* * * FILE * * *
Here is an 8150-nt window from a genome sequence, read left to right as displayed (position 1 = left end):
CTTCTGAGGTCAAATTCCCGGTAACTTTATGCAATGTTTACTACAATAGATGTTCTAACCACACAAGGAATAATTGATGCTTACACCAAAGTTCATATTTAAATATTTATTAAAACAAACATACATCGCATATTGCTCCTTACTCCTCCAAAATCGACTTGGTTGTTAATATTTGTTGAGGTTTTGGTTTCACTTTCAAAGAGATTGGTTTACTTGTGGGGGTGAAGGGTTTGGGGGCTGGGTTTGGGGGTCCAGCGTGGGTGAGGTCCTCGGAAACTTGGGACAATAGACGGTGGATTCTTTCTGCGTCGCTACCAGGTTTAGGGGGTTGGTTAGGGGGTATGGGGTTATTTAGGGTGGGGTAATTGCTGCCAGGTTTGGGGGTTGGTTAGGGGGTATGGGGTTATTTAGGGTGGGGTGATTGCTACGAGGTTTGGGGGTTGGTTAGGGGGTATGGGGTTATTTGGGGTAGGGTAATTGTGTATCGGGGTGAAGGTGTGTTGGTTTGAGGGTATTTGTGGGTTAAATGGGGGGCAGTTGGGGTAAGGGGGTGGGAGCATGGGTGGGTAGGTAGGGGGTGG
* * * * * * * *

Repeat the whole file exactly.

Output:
Here is an 8150-nt window from a genome sequence, read left to right as displayed (position 1 = left end):
CTTCTGAGGTCAAATTCCCGGTAACTTTATGCAATGTTTACTACAATAGATGTTCTAACCACACAAGGAATAATTGATGCTTACACCAAAGTTCATATTTAAATATTTATTAAAACAAACATACATCGCATATTGCTCCTTACTCCTCCAAAATCGACTTGGTTGTTAATATTTGTTGAGGTTTTGGTTTCACTTTCAAAGAGATTGGTTTACTTGTGGGGGTGAAGGGTTTGGGGGCTGGGTTTGGGGGTCCAGCGTGGGTGAGGTCCTCGGAAACTTGGGACAATAGACGGTGGATTCTTTCTGCGTCGCTACCAGGTTTAGGGGGTTGGTTAGGGGGTATGGGGTTATTTAGGGTGGGGTAATTGCTGCCAGGTTTGGGGGTTGGTTAGGGGGTATGGGGTTATTTAGGGTGGGGTGATTGCTACGAGGTTTGGGGGTTGGTTAGGGGGTATGGGGTTATTTGGGGTAGGGTAATTGTGTATCGGGGTGAAGGTGTGTTGGTTTGAGGGTATTTGTGGGTTAAATGGGGGGCAGTTGGGGTAAGGGGGTGGGAGCATGGGTGGGTAGGTAGGGGGTGG